Books

Page 1 of 20, showing 12 records out of 237 total, starting on record 1, ending on 12

Captivated: J.M. Barrie, the Du Mauriers and the Dark Side of Neverland (by Piers Dudgeon)

Chatto & Windus (10 Jul, 2008)

Captivated is the story of the interwoven lives of the Du Maurier family, the Llewellyn-Davies family & J.M.Barrie the creator of Peter Pan. It focuses on the dark side of their relationships including Gerald Du Maurier's involvement with hypnotism & the power that JM Barrie was seen to have over the families.

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4.0 Stars4.0 Stars4.0 Stars4.0 Stars from 1 Review

 
 

London Under London: A Subterranean Guide (by Richard Trench, Ellis Hillman)

John Murray Publishers Ltd (23 Sep, 1993)

A fascinating description of what was & is under modern day London from wire and tunnels to burials and archeological finds.

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3.0 Stars3.0 Stars3.0 Stars from 1 Review

 
 

Necropolis: London and Its Dead (by Catharine Arnold)

Pocket Books (05 Mar, 2007)

Offering an historical narrative of London's attitude to going the way of all flesh, this book blends archaeology, architecture and anecdotes in order to document the rise of the undertaking trade, covering everything from the pageantry of state funerals to public executions and bodysnatching.

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5.0 Stars5.0 Stars5.0 Stars5.0 Stars5.0 Stars from 2 Reviews

 
 

Savage Girls and Wild Boys: A History of Feral Children (by Michael Newton)

Faber and Faber (17 Feb, 2003)

In Savage Girls and Wild Boys, Newton tackles the perennially compelling topic of children raised by animals. He examines the lives of these children, of the adults who rescued them and asks what they can teach us about notions of civilisation.

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4.0 Stars4.0 Stars4.0 Stars4.0 Stars from 1 Review

 
 

Shakespeare's Wife (by Germaine Greer)

Bloomsbury Publishing PLC (01 Sep, 2008)

This is a biography of Ann Hathaway and a social history of Shakespeare's time by the redoubtable Germaine Greer.

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2.5 Stars2.5 Stars2.5 Stars from 2 Reviews

 
 

Colours Of The Mountain (by Da Chen)

Arrow (03 Aug, 2000)

A book about friendships, prejudice, familial love and academic striving, and of one man's escape from hunger, poverty and ignorance, Colours of the Mountain is an inspiring and eloquently recounted memoir of growing up a pariah in rural China.

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3.0 Stars3.0 Stars3.0 Stars from 1 Review

 
 

Killing Dragons: The Conquest of the Alps (by Fergus Fleming)

Granta Books (22 Aug, 2001)

The fascinating history of the conquest of the Alps.

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4.0 Stars4.0 Stars4.0 Stars4.0 Stars from 1 Review

 
 

White Mischief (by James Fox)

Vintage (05 Feb, 1998)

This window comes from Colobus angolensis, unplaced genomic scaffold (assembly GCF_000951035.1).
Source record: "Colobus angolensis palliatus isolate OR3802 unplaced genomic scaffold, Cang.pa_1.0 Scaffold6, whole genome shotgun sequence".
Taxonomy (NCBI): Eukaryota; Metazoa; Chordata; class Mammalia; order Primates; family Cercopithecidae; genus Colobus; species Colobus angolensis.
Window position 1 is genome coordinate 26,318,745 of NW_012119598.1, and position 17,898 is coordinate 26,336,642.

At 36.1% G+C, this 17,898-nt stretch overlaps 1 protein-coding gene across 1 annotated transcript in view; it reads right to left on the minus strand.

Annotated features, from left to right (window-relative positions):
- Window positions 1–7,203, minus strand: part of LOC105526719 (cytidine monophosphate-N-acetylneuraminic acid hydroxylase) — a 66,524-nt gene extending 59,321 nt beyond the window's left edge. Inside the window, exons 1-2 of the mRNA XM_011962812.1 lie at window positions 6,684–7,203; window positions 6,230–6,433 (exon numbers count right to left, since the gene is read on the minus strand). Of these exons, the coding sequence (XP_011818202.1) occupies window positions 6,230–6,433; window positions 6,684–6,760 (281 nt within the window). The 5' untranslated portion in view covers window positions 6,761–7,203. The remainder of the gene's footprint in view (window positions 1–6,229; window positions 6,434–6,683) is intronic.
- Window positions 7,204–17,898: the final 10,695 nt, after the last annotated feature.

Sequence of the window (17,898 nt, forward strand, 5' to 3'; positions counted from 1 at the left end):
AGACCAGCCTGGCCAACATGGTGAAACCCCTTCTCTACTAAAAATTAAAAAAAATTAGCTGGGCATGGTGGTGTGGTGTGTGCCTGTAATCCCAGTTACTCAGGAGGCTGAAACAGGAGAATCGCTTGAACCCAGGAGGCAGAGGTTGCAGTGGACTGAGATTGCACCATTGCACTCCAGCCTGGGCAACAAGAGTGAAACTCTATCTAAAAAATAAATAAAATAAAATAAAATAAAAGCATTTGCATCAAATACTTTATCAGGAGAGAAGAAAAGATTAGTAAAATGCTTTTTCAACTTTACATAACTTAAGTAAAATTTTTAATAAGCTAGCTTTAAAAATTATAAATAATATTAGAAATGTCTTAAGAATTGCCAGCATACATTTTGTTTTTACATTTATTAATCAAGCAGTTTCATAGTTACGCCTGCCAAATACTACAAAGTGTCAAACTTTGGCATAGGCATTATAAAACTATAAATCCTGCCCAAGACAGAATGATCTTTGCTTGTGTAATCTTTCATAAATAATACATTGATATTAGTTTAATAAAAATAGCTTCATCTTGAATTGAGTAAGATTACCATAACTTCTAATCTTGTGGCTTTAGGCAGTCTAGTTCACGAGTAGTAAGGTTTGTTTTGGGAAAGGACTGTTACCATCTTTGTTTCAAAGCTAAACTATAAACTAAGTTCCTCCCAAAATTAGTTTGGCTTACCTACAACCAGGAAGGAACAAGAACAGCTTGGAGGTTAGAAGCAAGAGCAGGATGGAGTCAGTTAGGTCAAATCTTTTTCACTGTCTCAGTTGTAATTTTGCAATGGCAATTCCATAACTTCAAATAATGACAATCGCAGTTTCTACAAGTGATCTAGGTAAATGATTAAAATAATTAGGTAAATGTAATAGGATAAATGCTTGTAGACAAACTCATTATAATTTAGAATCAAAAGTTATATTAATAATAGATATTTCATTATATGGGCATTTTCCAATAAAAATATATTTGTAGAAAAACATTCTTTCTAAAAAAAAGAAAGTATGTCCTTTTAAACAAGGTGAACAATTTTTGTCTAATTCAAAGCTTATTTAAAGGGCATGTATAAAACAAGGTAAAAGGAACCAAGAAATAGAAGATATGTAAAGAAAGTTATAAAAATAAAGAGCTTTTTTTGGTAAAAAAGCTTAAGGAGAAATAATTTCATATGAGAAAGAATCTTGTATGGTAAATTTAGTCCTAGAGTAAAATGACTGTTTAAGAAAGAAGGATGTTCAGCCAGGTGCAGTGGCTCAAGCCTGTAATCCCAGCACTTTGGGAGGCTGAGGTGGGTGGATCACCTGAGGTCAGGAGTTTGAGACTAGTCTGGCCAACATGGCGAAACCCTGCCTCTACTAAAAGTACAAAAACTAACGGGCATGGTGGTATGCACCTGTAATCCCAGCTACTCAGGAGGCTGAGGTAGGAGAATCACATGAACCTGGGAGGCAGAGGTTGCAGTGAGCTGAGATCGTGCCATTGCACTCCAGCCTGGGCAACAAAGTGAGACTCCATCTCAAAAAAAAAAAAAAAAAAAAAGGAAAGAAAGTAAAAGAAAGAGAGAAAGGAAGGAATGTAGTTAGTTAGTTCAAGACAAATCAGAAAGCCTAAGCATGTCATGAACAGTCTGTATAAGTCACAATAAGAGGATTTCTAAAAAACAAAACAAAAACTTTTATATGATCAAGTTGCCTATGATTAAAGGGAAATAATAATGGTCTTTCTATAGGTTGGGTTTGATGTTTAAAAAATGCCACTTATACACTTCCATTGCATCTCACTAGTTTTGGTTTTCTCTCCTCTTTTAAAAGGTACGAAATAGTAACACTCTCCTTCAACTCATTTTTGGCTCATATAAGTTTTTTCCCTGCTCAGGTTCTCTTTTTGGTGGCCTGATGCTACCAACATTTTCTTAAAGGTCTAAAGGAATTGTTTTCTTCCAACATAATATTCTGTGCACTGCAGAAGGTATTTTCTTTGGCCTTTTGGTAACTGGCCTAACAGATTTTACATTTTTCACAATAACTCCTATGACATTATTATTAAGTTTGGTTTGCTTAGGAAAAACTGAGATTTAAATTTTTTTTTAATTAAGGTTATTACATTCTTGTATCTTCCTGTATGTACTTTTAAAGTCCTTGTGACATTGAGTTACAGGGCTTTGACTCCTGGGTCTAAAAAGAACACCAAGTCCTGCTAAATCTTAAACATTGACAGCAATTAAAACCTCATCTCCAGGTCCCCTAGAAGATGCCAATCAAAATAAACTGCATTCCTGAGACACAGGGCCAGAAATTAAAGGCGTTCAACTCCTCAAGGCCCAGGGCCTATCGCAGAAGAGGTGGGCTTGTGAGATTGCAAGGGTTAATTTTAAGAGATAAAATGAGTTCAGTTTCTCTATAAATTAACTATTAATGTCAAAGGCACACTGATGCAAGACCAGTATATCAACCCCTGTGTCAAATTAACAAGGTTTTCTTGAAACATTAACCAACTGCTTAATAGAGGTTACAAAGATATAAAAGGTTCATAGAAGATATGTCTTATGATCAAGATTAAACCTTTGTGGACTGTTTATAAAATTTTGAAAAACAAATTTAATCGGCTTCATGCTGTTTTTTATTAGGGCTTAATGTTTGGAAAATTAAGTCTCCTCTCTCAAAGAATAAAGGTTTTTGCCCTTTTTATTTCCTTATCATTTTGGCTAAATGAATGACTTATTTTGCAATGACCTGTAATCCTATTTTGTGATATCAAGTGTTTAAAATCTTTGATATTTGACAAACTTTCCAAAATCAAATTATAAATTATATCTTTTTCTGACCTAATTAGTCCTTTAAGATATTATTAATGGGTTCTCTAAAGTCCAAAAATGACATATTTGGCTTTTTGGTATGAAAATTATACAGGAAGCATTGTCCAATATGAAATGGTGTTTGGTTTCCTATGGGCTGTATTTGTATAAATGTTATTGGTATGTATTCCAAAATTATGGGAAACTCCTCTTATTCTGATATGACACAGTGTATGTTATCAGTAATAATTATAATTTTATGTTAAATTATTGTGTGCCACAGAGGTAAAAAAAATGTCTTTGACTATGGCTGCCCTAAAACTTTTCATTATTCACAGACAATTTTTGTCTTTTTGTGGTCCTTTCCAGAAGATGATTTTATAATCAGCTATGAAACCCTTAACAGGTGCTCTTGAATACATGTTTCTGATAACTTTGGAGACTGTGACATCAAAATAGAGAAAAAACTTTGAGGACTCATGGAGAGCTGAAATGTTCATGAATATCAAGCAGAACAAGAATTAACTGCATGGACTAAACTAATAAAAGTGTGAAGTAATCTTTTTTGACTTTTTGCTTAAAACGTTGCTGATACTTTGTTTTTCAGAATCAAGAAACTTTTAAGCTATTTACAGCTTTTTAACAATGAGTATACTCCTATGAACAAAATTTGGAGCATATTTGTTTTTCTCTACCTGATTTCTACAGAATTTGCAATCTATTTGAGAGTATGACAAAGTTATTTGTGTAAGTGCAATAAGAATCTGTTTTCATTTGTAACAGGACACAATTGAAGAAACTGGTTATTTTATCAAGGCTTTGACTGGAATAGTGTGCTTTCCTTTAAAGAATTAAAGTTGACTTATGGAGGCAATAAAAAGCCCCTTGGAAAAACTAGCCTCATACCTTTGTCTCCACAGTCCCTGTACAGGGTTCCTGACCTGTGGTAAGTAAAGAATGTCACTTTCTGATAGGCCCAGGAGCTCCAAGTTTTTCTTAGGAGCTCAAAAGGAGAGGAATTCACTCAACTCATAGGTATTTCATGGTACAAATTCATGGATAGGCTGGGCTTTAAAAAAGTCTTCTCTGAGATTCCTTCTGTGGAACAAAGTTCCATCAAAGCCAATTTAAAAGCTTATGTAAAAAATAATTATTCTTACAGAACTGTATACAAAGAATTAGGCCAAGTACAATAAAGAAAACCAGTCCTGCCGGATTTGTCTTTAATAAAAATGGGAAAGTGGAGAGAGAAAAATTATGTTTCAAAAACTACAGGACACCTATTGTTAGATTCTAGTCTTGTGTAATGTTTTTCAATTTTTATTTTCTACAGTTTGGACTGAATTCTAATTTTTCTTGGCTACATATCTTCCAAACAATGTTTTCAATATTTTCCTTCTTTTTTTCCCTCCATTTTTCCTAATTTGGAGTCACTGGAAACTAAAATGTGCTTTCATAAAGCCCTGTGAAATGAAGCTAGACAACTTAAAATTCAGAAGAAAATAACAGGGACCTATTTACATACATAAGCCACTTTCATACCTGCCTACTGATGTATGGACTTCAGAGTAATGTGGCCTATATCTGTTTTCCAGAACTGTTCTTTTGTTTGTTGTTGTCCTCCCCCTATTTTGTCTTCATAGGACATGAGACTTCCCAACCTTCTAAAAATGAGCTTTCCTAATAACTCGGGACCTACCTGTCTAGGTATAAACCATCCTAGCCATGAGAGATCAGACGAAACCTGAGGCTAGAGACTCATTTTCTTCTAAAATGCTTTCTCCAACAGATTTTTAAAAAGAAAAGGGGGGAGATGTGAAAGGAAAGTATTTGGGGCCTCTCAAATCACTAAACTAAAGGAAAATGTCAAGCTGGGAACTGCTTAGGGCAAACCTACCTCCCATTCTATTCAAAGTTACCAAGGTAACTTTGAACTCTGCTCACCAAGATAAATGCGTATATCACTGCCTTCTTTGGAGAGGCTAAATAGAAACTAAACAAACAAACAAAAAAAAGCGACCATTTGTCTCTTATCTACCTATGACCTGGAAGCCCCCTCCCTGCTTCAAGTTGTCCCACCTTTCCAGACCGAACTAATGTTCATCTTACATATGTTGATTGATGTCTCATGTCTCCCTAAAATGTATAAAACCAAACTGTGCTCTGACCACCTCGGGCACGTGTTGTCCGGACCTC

Just before 3am on January 24th, 1941, when Britain was preoccupied with surviving the Blitz, the body of Josslyn Hay, Earl of Erroll, was discovered lying on the floor of his Buick, at a road intersection some miles outside Nairobi, with a bullet in his head. A leading figure in Kenya's colonial community, he had recently been appointed Military Secretary, but he was primarily a seducer of other men's wive ...

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4.0 Stars4.0 Stars4.0 Stars4.0 Stars from 1 Review

 
 

The Gunpowder Plot: Terror and Faith in 1605 (by Antonia Fraser)

Phoenix (01 Nov, 2002)

The Gunpowder Plot was 17th century terrorism with the Catholics as a repressed religious minority. This is a well-researched full telling of the unhappy conspiracy and its historical and social context.

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4.0 Stars4.0 Stars4.0 Stars4.0 Stars from 1 Review

 
 

Four Queens: The Provencal Sisters Who Ruled Europe (by Nancy Goldstone)

Phoenix (01 Jun, 2009)

The four beautiful, cultured and clever daughters of the Count and Countess of Provence made illustrious marriages and lived at the epicentre of political power and intrigue in 13th-century Europe.

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5.0 Stars5.0 Stars5.0 Stars5.0 Stars5.0 Stars from 1 Review

 
 

Samuel Pepys: The Unequalled Self (by Claire Tomalin)

Penguin (03 Jul, 2003)

Pepys wrote his diary throughout the 1660s and this book vividly brings to life the tumultuous world of 17-century London. Pepys' life spanned the execution of one king and the restoration of another, and Tomalin elegantly recreates both Pepys' public and private lives from his early days in London and then Cambridge through his rise in the bureaucracy of the restored king, Charles II, to his position as e ...

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5.0 Stars5.0 Stars5.0 Stars5.0 Stars5.0 Stars from 1 Review

 
 

Strange Histories: The Trial of the Pig, the Walking Dead and Other Matters of Fact from the Medieva (by Darren Oldridge)

Routledge (17 Nov, 2006)

Strange Histories presents a serious account of some of the most extraordinary occurrences of European and North American history and explains how they made sense to people living at the time. From grisly anecdotes about ghosts, to stories of witches and werevolves, the book uses case studies from the Middle Ages and the early modern period and provides fascinating insights into the world-view of a vani ...

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4.0 Stars4.0 Stars4.0 Stars4.0 Stars from 1 Review

 
 
 
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